The Chicken Cottage

I'm really happy with what we ended up with to house our chickens. It provides ample space, secure nest boxes, is easy to clean, and fits the landscape here in a functional way. Behold! The Chicken Cottage! However it took us a while to get here. Allow me to share the stages with you.

First off, the big (and costly) mistake. Buying a pre-fab hen house.

It was a typical commercial design- raised house box with a screened in run, and egg boxes hanging like wings off the sides.

Now I'm not saying it was an entirely bad house. It was easy to assemble, and could be an okay housing option if you have a few chickens. I think the biggest issue with things like this is they are advertised as being able to house more birds than they really should. I can not imagine this small amount of space working out long term for more than just a few birds.

The other things I didn't like included the pull out tray for cleaning. It seemed like a good idea, but the tracks kept getting clogged. Also the nesting boxes being at a raised height from the inside floor made them a tempting perch. Our birds ended up roosting in or sitting on the edge of the nest boxes. That resulted in a lot of poop falling along the edge of the tray, clogging the track, or in the nests making everything gross. We tried adding curtains to discourage them, temporarily blocking the nests off, and both moving then switching out the roosting perch that came with the setup to no avail. Maybe not everyone's birds get stubborn about roosting anywhere but the perch provided in the center. Maybe this could be your ideal hen house for a few chickens. It just turned out to be a valuable learning curve for us.

So we sold it.

And decided to build our own bigger, better coop!

One major advantage to building your own structure is you can make it as big as you like. The other thing that was a revelation for us was fitting it to work with our landscape. Flat land is scarce here so we made a platform. This creates not only a roomy footprint, but also an area underneath to set up a dust bath that stays dry. It also gave me enough height off the back end of the coop, that a wheelbarrow fits easily under the pop door, a very nice advantage for cleaning time.

Here's our floor. After we dug in foundation posts and made sure they were all level, we built a floor to span them. We used 2 x 6 boards to give the frame enough support without bowing. Covered that in heavy plyboard, and topped it off with linoleum stretched and stapled at the edges.

This linoleum is a touch I am especially glad we added, and I recommend it to anyone building a larger hen house. It allows me to clean easily- the messes have nothing to stick to and just sweep out with ease. *It is important to note that you never want to use linoleum near a heat source like a brooder lamp. It can release gases under heat that can be toxic for birds to breathe.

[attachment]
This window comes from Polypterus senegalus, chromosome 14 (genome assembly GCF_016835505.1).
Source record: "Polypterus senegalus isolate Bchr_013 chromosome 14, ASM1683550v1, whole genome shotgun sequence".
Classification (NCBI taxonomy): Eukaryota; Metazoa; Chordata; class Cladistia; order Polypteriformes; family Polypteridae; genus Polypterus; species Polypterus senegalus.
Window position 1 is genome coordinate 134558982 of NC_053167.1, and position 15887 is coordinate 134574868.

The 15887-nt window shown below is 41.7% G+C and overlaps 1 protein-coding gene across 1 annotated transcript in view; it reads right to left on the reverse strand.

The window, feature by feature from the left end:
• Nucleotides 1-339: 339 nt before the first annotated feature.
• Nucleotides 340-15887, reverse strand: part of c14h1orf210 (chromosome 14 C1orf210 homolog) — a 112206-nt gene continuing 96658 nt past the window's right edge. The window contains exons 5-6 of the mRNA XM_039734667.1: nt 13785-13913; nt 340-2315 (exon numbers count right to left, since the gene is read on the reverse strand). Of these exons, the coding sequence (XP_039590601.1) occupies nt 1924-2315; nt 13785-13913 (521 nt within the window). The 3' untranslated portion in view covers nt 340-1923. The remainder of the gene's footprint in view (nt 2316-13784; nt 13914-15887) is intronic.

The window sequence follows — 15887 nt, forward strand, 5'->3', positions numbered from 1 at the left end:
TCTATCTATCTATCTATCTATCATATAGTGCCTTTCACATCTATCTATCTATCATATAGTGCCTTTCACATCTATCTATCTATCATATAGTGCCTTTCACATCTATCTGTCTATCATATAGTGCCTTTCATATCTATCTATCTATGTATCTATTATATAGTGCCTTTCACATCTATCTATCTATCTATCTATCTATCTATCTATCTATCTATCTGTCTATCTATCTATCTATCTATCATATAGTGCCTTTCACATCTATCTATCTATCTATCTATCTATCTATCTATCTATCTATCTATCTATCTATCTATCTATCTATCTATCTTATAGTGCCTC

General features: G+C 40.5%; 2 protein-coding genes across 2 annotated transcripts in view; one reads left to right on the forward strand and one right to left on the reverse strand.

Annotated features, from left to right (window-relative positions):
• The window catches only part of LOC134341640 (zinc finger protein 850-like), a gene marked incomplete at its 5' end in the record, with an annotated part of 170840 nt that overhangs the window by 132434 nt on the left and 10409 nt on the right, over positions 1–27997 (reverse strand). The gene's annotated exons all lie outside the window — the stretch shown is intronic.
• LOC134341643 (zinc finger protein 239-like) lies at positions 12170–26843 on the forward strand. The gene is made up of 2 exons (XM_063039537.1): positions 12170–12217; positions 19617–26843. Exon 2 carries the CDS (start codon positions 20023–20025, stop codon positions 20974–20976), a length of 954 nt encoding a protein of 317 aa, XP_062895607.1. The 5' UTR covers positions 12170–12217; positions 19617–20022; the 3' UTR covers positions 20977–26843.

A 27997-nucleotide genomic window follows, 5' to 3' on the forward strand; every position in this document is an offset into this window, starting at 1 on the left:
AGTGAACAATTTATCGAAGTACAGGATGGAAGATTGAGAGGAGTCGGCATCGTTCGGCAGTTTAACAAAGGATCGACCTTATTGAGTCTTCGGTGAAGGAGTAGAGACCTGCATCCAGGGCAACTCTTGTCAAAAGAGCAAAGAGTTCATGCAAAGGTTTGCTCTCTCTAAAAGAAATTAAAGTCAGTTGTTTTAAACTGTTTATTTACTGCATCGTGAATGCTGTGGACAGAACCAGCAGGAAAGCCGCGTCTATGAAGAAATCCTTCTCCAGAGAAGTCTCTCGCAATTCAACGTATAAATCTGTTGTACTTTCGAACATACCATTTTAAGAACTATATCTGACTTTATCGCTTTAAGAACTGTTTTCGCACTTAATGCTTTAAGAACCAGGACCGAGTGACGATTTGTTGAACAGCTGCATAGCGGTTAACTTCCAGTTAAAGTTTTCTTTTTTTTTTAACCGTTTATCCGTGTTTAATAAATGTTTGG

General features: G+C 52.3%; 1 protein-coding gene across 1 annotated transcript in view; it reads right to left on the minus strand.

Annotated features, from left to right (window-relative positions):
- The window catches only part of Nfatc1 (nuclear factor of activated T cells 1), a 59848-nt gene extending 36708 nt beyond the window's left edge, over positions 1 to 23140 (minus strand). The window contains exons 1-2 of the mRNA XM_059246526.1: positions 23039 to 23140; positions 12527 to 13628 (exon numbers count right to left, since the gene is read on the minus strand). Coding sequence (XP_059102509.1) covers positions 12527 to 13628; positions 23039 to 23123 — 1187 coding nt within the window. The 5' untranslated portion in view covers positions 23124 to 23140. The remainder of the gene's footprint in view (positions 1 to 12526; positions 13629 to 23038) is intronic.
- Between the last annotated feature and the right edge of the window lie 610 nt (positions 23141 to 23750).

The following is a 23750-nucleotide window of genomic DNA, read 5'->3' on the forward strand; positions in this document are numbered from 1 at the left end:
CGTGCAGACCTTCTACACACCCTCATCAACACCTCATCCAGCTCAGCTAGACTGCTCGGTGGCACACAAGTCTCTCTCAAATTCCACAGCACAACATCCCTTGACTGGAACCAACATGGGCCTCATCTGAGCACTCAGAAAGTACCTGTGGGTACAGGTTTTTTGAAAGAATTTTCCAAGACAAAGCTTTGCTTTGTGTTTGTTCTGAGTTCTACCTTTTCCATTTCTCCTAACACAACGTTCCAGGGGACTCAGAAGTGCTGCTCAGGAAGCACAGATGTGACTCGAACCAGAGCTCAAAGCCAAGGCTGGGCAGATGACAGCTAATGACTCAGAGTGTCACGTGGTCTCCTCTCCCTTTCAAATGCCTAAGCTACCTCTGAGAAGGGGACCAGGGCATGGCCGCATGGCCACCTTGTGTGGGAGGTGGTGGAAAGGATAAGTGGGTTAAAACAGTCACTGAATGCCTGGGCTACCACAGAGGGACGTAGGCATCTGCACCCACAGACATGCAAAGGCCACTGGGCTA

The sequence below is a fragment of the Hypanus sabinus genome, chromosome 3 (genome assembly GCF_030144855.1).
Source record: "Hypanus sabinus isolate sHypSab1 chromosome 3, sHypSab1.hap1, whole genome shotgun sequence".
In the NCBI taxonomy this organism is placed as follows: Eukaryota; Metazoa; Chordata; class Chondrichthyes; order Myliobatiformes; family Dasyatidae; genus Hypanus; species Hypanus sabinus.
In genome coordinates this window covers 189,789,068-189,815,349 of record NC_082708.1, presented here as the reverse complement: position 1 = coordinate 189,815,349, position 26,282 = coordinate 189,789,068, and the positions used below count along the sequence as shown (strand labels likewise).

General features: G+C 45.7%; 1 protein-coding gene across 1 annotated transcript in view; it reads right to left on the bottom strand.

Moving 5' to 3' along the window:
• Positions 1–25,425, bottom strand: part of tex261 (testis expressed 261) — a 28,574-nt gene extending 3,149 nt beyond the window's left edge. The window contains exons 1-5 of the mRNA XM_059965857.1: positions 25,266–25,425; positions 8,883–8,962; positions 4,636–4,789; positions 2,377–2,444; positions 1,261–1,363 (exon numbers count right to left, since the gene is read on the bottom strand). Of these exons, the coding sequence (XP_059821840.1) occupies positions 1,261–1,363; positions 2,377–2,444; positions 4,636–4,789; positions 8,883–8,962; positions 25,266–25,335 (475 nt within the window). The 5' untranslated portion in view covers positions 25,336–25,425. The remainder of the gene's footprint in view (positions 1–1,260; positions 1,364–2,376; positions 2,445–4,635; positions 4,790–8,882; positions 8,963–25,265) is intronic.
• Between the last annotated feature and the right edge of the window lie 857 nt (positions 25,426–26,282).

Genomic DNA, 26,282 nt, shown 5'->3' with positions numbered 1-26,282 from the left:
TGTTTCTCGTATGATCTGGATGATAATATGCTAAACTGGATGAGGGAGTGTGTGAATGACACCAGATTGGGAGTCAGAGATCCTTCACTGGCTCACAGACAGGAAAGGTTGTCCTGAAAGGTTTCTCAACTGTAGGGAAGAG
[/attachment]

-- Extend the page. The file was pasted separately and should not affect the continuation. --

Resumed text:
Not sure how well this photo demonstrates, but the wall framing covers that edge area of the floor where staples were put in to secure that floor covering. Helping to permanently anchor that linoleum and securing shiny staples away from curious beaks.

Another cool thing about building your own is getting to decide where windows and doors go. I was happy to design a large window overlooking the mountain view facing East so the birds can enjoy the morning sunrise. A coop with a view! We also added a perch bar that is in front of the window, of course.

To keep costs down, the outer walls are MDF. Once painted, it's a decent enough thing.

The inner walls are OSB. There an insulation gap between them that's the width of the 2 x 4 framing. I painted the inner walls with multiple heavy coats of latex paint to seal out moisture and dirt. I chose white to keep the inside nice and bright.

The roof framing was covered in OSB, tar paper, and then it was time to shingle. I have to confess the majority of the framing work was done by Stephen. So less heavy work was left to me. This hen house is when I learned how to shingle a roof. Not bad for a first go!

Here is the house mostly finished. Affectionately dubbed "The Chicken Cottage" It has next boxes inside the house along the floor of one wall, and multiple perches. This did eliminate all of the previous problems of birds sleeping on nest boxes. They are used for laying eggs only, and the higher up perches at window level are where everyone sleeps overnight.

We did end up adding a brooder wing onto this later on. That wing, seen in the first photo, does not have linoleum lining since it does have a red light for optional supplemental warmth. We use the wing for young birds that are mostly feathered out, but are still too small to safely join the cottage group. It would also make an ideal area for introducing new birds of any age. The wing has a fenced outdoor area that keeps older and newer birds separate, but lets them see and get used to each other. A very important step in introducing any new birds.

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